Ulysses Recapitulates and
Other Poems

Ulysses Recapitulates

N’apparve una montagna
—Dante, Inferno, Canto 26

Not a wreckage so much as a slow
which, what with the good wind from the east and the good
rocks underneath,
                                     we might have seen coming,
had we not had our eyes fixed on it:

                                                                     the seven ridiculous plateaus;
the arrogant spiraling up and out from the waves; and, too
(though they could’ve been slow-
                                                             moving trees from that distance),
the penitent faithful, hunched and sleepwalking
                                                                                          from garden to garden . . .


Of course we didn’t believe
                                                    until then. Who could?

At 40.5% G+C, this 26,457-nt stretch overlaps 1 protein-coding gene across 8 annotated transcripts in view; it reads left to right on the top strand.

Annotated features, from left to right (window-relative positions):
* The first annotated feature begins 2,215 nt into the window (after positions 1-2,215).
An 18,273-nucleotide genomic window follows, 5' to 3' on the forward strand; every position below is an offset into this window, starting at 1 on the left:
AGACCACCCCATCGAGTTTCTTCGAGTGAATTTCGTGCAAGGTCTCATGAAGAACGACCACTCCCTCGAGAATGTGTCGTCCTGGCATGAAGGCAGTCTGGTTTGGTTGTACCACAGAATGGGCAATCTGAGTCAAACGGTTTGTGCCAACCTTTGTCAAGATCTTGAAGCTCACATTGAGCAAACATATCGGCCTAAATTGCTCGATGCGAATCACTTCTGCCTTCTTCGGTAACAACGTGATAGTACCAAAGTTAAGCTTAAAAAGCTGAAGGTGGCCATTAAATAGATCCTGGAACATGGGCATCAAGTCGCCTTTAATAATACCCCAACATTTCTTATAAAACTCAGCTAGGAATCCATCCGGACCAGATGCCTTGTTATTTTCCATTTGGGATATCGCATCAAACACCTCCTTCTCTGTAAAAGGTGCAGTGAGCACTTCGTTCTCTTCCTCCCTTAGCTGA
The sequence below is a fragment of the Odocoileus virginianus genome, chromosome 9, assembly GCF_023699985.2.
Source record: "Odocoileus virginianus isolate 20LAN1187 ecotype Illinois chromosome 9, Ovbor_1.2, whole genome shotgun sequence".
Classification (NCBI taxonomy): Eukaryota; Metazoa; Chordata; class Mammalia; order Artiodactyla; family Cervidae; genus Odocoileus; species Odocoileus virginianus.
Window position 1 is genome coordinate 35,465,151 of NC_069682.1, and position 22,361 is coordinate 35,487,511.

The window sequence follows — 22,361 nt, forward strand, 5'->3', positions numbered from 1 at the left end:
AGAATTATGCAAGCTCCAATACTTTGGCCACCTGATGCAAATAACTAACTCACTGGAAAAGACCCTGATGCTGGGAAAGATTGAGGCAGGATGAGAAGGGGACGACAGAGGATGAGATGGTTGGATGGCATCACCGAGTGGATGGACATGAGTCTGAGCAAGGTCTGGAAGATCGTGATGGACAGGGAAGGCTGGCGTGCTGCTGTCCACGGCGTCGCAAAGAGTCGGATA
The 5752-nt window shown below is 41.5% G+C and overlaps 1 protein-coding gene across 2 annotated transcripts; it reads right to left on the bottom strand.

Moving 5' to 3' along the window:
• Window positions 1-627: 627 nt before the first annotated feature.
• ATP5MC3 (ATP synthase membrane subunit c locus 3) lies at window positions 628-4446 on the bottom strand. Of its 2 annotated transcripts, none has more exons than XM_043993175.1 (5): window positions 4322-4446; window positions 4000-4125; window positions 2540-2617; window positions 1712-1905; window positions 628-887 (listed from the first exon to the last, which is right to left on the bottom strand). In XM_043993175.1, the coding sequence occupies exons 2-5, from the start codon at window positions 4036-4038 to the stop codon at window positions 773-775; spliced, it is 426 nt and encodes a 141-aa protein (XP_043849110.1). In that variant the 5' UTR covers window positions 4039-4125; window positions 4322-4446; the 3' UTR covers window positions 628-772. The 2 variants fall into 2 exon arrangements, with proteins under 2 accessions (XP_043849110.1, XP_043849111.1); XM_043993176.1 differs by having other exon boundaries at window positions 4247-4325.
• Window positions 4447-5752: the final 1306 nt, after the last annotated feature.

Foolish to put too much stock in another life. Not when this one
(I say this one, though I mean
                                                        that one) is (was)
staring you down. Not, at least, without some proof.


Still, a sight’s a sight better than most get—
                                                                                 even if I did feel,
I confess, some relief when it was over. Always easier to sit
than stand, or so
                                 they say in here (though down’s more accurate,
if more expected) . . .
                                         But you do wonder, now and then, especially
when a little breeze gets in and you taste the salt in the stale air . . .

You wonder, that’s all. Such a hounding. Such shiver.
But what’s a tadpole
                                        to a God-spewed river?

The White Flags That, for Years,
You Took to Mean Surrender

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